Here we are on the threshold of spring! The weather outside, however, does not look much like spring. We are in the midst of what is being called “the storm of the season.” Schools are closed all around us and we are told that travel conditions will be hazardous as the day continues. Whatever the weather and my eagerness for the end of winter and the beginning of spring, I realized I needed to spend some time on my article for the Catholic Sun.
I decided to write about St. Joseph. Christian art pictures this venerable man in a variety of ways. Among my favorite pictures of St. Joseph are those which depict him as a young man with his family, Mary and Jesus; as a loving father holding the infant Jesus in his arms or tenderly holding Jesus’ hand as a young boy or teaching a teenager the skills of a carpenter; as deep in sleep receiving the message of the angel announcing what he should do and where he should go; on his death bed with Mary and Jesus close at his side; and of course those that place him in the stable at the birth of Jesus or on the road to Egypt leading his family to safety and later returning to their homeland. There are no recorded words of Joseph in Scripture. The words about him in the Gospel, however, and Christian art attest to his important role in God’s plan.
I think of St. Joseph as a quiet man who nonetheless offers us profound insights and striking examples of Christian discipleship. In his book on the Infancy Narratives, Pope Benedict offers a number of descriptions of a “just” man. He is one who sinks his roots into the word of God, maintains living contact with this word and a loving and personal openness to God. His life is spent “in dialogue with God” (Cf. The Infancy Narratives: Jesus of Nazareth, Pope Benedict, p. 39, 40).
After Joseph learns that Mary is pregnant, knowing the child was not his, he interprets and applies the law of God, the word of God, correctly. He embraces Mary with love rather than giving her up to public shame. “He wishes her well, even in the hour of his great disappointment. He lives the law as Gospel, good news. He walks the path that brings law and love into unity” (The Infancy Narratives, p. 41). May St. Joseph help us to live the Gospel.
Joseph is a great example of one who listens to God and does His will. This man of dreams, as he slept, had two significant encounters with an angel. In both instances Joseph needed to discern whether he was simply having a dream or whether the dream was really the vehicle of God’s message. He recognized God’s presence, listened to the angel and acted on the message. The message conveyed to Joseph is overwhelming and demands an extraordinarily courageous act of faith. Only a man who is inwardly watchful for the divine, only someone with a real sensitivity for God and His ways, can receive God’s message as Joseph did. He is deserving of the Gospel blessing bestowed on those “who hear the word of God and act upon it” (Lk 11:28). May St. Joseph help us to listen to God’s word and act upon it.
I often reflect on Mary’s “fiat,” her “yes” to what God was asking of her: “May it be done to me according to your word” (Lk 1:38). Joseph also responded positively to God’s invitation. He lived his “yes” to God’s plan for him when he took Mary into his home, accepted her mysterious pregnancy as God’s will, embraced her Son and raised Him as their son, migrated to a foreign land to protect his family and uprooted them a second time to return to their homeland. Talk about having your life turned upside down and your carved out plans unravel! To all of this Joseph spoke his “yes” of faith. May St. Joseph help us to say “yes” to God’s plans for us.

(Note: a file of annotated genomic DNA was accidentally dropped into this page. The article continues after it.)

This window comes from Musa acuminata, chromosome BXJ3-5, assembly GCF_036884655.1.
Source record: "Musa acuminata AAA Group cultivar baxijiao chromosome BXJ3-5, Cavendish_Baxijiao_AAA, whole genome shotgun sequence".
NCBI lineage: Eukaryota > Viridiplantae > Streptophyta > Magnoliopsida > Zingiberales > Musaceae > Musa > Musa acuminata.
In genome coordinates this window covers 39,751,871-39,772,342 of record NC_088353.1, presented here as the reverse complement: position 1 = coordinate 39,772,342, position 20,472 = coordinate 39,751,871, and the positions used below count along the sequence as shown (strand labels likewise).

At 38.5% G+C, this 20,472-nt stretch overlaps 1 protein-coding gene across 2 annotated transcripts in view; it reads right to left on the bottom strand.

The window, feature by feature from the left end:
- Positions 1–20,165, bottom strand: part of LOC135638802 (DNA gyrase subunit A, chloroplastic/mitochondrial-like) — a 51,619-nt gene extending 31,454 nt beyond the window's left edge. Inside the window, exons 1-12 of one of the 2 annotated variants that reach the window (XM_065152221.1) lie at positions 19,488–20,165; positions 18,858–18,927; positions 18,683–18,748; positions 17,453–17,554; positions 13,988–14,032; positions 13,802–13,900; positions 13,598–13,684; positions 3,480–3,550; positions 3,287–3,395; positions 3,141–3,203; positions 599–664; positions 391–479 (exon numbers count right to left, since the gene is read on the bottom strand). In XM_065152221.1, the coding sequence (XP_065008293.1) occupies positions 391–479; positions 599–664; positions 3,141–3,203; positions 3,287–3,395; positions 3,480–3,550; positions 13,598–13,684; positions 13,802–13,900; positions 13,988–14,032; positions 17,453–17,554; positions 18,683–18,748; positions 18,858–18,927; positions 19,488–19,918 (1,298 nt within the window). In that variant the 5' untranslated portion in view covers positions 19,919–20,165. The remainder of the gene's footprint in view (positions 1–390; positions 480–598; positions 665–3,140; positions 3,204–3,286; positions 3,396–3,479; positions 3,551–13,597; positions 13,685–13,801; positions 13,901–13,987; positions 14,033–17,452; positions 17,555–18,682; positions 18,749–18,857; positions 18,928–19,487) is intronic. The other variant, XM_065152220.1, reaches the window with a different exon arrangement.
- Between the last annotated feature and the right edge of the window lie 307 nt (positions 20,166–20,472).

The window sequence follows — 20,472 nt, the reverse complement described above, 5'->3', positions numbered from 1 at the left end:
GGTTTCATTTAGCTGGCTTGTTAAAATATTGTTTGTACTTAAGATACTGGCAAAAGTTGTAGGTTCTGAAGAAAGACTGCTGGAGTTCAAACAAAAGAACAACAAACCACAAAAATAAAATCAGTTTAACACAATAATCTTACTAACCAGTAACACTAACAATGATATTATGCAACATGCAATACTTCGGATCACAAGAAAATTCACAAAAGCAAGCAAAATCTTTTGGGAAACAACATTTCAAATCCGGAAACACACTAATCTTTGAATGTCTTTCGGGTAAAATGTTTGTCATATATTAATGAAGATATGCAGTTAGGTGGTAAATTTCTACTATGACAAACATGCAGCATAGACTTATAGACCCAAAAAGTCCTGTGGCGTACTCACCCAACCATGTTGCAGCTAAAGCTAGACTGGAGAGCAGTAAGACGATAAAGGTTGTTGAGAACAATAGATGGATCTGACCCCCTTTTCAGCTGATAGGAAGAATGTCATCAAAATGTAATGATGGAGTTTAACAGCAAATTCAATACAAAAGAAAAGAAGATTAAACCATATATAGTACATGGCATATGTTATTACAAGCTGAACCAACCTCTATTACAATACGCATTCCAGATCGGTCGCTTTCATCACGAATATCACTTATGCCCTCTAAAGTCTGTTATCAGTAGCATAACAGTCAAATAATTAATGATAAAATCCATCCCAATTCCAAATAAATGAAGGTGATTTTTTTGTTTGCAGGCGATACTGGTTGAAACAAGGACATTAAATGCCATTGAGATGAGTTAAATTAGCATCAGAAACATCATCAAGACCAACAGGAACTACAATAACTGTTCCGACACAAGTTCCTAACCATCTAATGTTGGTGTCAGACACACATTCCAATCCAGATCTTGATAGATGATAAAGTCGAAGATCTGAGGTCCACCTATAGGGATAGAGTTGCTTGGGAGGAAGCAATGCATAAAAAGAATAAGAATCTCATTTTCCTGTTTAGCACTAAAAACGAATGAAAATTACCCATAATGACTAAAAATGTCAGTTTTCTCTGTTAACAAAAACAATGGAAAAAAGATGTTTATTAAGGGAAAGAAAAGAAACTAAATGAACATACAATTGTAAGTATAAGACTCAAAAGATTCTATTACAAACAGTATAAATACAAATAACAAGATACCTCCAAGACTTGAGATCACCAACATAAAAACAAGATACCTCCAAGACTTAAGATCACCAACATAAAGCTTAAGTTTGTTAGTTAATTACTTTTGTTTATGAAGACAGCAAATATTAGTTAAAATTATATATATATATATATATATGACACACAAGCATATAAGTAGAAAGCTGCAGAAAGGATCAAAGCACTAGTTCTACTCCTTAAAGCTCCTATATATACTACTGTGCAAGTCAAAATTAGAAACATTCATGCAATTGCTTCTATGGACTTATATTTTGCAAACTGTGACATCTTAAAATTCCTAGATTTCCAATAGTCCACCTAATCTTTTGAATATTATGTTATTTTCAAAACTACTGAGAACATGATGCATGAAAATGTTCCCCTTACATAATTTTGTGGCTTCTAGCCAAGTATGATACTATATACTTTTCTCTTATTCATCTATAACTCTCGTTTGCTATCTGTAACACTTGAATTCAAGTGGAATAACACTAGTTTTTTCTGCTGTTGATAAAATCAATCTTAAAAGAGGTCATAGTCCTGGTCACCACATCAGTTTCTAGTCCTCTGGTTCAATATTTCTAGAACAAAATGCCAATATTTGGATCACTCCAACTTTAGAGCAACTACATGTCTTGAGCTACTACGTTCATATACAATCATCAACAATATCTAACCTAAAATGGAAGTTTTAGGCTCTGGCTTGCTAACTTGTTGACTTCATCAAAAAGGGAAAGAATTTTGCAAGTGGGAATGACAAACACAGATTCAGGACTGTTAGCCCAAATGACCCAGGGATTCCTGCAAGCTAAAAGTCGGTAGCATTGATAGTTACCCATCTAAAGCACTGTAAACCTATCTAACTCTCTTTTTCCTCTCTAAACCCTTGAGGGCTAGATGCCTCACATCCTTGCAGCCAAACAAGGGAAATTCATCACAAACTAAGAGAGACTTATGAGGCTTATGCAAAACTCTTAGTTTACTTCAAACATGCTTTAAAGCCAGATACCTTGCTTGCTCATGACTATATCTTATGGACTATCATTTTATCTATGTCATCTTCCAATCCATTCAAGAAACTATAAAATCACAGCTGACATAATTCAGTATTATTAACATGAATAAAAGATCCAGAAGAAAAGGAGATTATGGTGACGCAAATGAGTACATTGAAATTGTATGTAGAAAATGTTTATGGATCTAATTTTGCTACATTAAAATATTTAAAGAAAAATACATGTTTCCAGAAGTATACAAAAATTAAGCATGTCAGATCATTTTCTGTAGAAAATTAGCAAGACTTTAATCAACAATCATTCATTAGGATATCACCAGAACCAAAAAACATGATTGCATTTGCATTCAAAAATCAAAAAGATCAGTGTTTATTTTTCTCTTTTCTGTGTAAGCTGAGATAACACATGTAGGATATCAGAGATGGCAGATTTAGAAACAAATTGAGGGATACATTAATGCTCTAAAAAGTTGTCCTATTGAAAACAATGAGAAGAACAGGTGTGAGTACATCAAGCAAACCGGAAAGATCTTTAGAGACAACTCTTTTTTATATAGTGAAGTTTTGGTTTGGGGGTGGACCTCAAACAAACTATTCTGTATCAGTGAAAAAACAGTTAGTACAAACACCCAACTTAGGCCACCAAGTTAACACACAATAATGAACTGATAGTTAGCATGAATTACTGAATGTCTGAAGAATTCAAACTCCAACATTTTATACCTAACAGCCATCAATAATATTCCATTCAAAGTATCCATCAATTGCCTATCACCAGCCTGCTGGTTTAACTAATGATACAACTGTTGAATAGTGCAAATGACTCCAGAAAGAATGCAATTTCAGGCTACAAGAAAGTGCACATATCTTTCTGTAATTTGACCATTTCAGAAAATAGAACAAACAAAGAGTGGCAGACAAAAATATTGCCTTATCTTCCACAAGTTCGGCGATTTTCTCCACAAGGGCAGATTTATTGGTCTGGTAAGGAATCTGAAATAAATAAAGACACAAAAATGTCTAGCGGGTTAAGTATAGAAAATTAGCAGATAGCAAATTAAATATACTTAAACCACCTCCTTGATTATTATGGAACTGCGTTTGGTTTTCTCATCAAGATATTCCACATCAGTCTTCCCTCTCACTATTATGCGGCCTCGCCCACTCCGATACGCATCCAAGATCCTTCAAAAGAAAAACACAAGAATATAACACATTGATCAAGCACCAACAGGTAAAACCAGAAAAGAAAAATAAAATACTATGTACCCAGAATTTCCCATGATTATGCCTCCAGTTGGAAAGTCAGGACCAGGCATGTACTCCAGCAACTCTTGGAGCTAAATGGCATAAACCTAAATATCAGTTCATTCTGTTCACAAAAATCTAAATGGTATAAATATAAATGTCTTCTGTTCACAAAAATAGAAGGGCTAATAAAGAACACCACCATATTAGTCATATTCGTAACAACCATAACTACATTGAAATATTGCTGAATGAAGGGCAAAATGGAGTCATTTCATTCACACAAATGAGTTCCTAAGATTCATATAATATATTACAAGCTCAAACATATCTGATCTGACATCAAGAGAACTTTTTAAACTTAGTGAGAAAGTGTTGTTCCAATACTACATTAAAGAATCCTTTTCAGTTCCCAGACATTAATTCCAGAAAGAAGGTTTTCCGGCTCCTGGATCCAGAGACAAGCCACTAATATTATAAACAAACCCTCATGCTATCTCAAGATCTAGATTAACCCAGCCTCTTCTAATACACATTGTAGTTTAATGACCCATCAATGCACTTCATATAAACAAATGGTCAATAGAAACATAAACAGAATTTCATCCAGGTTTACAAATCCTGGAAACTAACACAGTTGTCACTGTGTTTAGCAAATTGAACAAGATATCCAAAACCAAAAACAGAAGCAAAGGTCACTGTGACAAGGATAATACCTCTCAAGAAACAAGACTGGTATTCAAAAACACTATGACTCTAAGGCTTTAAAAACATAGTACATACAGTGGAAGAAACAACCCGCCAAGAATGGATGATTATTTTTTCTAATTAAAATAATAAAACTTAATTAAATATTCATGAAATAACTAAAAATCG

Joseph was a poor working man. “Is this not Jesus, the carpenter’s son” (Mt 11:55). Though linked to the house of David, Joseph is a carpenter in a Galilean town so miniscule that it serves as the butt of jokes. “What good can come from Nazareth?” (Jn 1:46). Joseph reminds us of Jesus’ humanity and humble origins. Joseph the worker, the provider and protector of the Holy Family, stands as an example of one dedicated to his calling as father, husband and laborer. May St. Joseph help us to be committed to our calling in life.
For many centuries the Church paid little attention to St. Joseph. Only in the sixteenth century did the Church officially encourage his cult, as St. Joseph began to figure as an ideal “provider and protector” of the Holy Family. In 1870 Pius IX declared him Patron of the Universal Church. Besides his feast day on March 19, an additional feast for St. Joseph the Worker was assigned by Pope Pius XII to May 1. Blessed John XXIII added his name to the first Eucharist Prayer in 1962. In 2013 Pope Francis confirmed the decision originally made by Benedict XVI to insert Joseph’s name into Eucharistic Prayers II, III and IV.
In recent years, Sister Madeleva, an artist and a Sister of St. Joseph, has contributed to St. Joseph’s legacy. I have often seen her “Joseph Posters,” created each year for the feast of St. Joseph, displayed on walls or on cards that I have received. Allow me to share some of Sister Madeleva’s wisdom.
“Joseph was a parent. He knew the ups and downs, the day to day way of love and letting go.”
“Caught in the grip of fear, Joseph came to rely on the presence that says: Do not be afraid.”
“Not much is known of Joseph. He was a husband, father, provider — everyday and he had dreams. What more can be said?”
“For Joseph it wasn’t a question of success — it was being faithful to the mix we call life.”
“As a day laborer Joseph had little. Yet he had compassion and that was everything.”
Saint Joseph, protect the Church, safeguard family life, assist the dying, strengthen our faith and journey with us as we make our way to eternal life.
If you have a prayer intention you would like me to consider during the weeks ahead, please mail it to my attention at 240 E. Onondaga St., Syracuse, N.Y. 13202.